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The Daily Tar Heel

Pool Requests Extend Beyond Town Budget

Residents voiced their desire for a community pool at Monday's public forum, but an architect hired by the town said a facility that meets their requests could cost more than $8 million, which is $6 million over budget.

Town leaders responded by agreeing to solicit financial support from other local governments.

At the forum, residents made pleas for the specific form that the Homestead Park Aquatic/Community Center would take.

The two most popular requests were for the creation of either an indoor heated therapeutic pool or a 50-meter lap pool.

Those requesting a lap pool were accompanied by a petition that the Town Council had misplaced since October 2000. The petition contained 469 signatures in favor of a lap pool.

Rich Miller, swimming coach at East Chapel Hill High School, spoke of the overcrowded pools in which his students train. "In each lane it is common, not rare, to find 10 or more swimmers," Miller said.

But a warm-water therapeutic pool appeals to other residents for various reasons. One of the only available facilities is the warm-water pool at Duke University. But it is open only to the patients receiving therapy.

Poonam Pande's son, of 303 Perry Creek Drive, has cerebral palsy and utilizes this pool.

"(The lack of a public heated pool) has not only excluded my son from his friends and family, but his siblings," Pande said.

Thomas Young, of 111 Silo Drive, used an aide to vocalize his thoughts because he is wheelchair bound and unable to directly address the council.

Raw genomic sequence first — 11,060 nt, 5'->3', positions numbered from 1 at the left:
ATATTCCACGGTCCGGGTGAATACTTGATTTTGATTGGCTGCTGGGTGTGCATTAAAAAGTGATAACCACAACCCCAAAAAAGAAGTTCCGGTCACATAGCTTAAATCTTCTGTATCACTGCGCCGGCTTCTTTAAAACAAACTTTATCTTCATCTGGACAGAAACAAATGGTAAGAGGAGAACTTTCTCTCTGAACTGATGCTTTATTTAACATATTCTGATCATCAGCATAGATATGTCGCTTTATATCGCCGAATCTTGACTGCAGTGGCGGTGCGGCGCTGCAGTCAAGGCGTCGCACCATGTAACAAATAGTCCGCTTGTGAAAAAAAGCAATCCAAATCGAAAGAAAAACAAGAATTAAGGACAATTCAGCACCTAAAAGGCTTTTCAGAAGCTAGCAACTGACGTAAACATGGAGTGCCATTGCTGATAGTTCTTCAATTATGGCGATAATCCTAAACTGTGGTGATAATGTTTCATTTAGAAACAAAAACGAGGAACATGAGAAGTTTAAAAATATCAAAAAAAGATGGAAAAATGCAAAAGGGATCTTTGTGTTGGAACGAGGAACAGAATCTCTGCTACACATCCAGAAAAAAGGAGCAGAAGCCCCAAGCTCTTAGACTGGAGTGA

"I think Chapel Hill needs some place for people who have pain like me," Young said.

But the council is now looking for alternative funding sources to build a pool that satisfies at least one group.

"Obviously to build a pool that meets even a substantial part of the needs (of the community), we need significantly more money," Mayor Rosemary Waldorf said.

The Town Council responded to its fiscal problem by passing a motion to ask for assistance from the Carrboro Board of Aldermen, the Orange County Board of Commissioners and the Chapel Hill-Carrboro Board of Education.

The motion states that those groups will receive a videotaped copy of the meeting, the minutes and a summary of residents' concerns so they might better understand the challenges the council faces.

Town Council members also discussed their financial concern about maintenance and staffing costs.

"I think that this points to our need to have a collaborative effort between Carrboro and Orange County, not just for what we build but how we maintain it," said Town Council member Kevin Foy.

In the interim, Town Council member Flicka Bateman said she would like to investigate cooperation from the University as a means to alleviate overcrowding in local lap pools.

"UNC has two 50-meter pools," Bateman said, adding that she thought it would "not be too much to ask."

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